Tuesday, August 11, 2015

Absurdity in the Culture Wars

Britain is swarmed by Poles who have taken British jobs. But they are going to go on strike:
Britain set for first ever migrant workers strike because Polish people feel UNAPPRECIATED

"BRITAIN is set to witness its first ever migrant workers strike as thousands of Polish people prepare to protest - because they feel UNAPPRECIATED.

An unofficial protest for Polish people will take place in London this month

The unofficial strike, which will take place in London later this month, was said to have been arranged after furious Polish migrants took to the internet to moan about being blamed for Britain's economy problems.

While the protest does not involve any trade unions, it is being supported by the Polish Express newspaper.

The publication is encouraging Polish migrant workers to wear a red t-shirt carrying the slogan: "Enough! Stop blaming us."
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Tomasz Kowalski, editor of the Polish Express, said the idea of striking came from one of their readers.

He said: "It's just a way to show people in the UK that immigrants are an important part of Britain.

"We want to make the point that we are here and that we want to feel appreciated."

the red protest t-shirt saying 'enough! stop blaming us'IG
Polish workers are being encouraged to wear this red t-shirt

However, the protest has sparked mixed opinions - with a spokeswoman for Ukip saying the action should make British people feel "personally insulted".

Jane Collins, MEP Ukip employment spokeswoman, said: "There are unemployed British people who should be personally insulted that economic migrants, who pro EU politicians constantly say are harder working than they, are going on strike.

"We even know there are employment agencies who have a policy of only taking on polish workers which is an utter disgrace.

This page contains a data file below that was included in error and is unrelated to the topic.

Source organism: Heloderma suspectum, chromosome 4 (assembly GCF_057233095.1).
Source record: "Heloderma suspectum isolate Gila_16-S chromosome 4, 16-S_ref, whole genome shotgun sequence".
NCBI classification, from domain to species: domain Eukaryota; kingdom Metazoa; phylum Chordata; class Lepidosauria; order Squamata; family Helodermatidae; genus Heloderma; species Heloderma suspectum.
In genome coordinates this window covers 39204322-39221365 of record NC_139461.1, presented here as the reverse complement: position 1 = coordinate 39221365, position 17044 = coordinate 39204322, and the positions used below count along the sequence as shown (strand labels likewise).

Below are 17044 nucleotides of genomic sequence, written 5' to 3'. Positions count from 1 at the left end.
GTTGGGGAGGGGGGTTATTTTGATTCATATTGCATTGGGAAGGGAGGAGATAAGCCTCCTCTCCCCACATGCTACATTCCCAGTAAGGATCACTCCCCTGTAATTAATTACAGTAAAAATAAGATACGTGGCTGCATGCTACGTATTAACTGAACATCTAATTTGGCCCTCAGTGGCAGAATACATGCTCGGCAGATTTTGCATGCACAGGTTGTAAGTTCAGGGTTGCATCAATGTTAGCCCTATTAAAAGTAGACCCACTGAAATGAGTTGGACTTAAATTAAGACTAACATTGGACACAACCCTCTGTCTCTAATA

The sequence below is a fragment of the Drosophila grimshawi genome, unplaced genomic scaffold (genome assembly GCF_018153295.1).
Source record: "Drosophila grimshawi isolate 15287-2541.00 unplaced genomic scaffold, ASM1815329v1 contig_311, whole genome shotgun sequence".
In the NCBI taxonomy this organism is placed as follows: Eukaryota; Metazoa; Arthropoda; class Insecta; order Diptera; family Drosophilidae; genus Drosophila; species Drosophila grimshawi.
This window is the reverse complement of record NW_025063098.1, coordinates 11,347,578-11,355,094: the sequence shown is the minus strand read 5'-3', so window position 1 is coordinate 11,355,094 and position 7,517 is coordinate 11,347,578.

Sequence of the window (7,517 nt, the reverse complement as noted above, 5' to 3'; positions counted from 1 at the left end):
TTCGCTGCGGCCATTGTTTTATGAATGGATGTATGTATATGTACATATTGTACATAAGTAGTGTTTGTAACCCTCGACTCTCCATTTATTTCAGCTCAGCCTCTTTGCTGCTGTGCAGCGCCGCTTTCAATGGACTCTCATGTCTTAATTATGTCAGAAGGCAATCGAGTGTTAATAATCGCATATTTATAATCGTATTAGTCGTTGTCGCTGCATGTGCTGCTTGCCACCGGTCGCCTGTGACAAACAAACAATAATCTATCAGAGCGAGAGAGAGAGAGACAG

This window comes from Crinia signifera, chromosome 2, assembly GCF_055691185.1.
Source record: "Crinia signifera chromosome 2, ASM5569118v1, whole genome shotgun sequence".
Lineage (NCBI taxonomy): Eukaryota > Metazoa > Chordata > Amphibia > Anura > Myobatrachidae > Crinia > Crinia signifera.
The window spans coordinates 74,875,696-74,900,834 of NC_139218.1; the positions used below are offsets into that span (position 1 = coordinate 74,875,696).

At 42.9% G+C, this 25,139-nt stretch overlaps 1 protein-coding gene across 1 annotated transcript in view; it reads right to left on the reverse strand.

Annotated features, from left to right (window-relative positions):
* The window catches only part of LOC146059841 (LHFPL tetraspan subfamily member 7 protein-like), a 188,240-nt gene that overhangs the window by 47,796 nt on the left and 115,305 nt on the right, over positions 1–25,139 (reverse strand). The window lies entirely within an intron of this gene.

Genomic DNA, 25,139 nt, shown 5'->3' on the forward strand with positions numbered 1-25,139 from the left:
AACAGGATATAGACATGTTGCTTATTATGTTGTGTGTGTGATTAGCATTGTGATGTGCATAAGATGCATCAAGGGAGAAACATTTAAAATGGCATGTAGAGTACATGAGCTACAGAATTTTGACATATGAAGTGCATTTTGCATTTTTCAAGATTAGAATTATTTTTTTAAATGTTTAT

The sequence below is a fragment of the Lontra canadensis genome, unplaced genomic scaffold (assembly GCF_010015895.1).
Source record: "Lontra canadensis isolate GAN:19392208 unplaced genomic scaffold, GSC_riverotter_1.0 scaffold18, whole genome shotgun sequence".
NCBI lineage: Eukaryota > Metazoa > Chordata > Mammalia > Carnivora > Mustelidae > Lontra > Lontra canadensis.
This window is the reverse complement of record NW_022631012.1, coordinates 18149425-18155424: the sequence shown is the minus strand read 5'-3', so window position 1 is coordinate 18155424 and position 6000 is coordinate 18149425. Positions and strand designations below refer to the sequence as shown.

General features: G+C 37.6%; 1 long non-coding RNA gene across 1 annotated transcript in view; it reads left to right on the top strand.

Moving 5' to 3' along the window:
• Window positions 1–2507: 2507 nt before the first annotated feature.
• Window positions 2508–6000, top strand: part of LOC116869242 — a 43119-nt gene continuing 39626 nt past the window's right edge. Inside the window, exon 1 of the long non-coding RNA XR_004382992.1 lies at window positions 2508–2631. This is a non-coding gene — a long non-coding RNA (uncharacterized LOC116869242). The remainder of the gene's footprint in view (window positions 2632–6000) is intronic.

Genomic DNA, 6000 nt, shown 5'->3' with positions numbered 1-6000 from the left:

This should be a wake up call to those employers who don't give our own people a better chance

I wonder how many of these striking migrants also get in work benefits or even send them back to families living abroad?

"This should be a wake up call to those employers who don't give our own people a better chance."

While Tadeusz Stenzel, chairman of the Federation of Poles in Great Britain, said he predicted that the strike will do more harm than good for Polish people.

He said: "This is not the sort of thing we would be inclined to support for the simple reason it might be more detrimental to individuals with repercussions from employers, than any advantage that could be gained.

"I don't think the majority of Polish migrant workers would support it, but there are undoubtedly grounds for grievances about exploitation in parts of the economy."

There are an estimated 680,000 Polish people in Britain, making them one of the biggest communities in the country.

The strike set to involve thousands is due to take place on August 20."

6 comments:

Stefani Monaghan said...

The Atlantic has a piece you may find interesting, called "The Coddling of the American Mind", discussing the rise of thought policing and "emotional reasoning" on American campuses and its attendant effects, including a surge in mental health issues amongst college students,

http://www.theatlantic.com/magazine/archive/2015/09/the-coddling-of-the-american-mind/399356/?utm_source=yahoo

Stefani Monaghan said...

On a separate note, I've recently had the following "exchange".

Ten days ago, I stumbled across a discussion of the recent homosexual take-over of the Boy Scouts, in which someone had posted the following:

"93% of all pedophiles are heterosexual!"

To which I responded:

"Given that 97% of all men are heterosexual, I don't think that number says what you want it to say."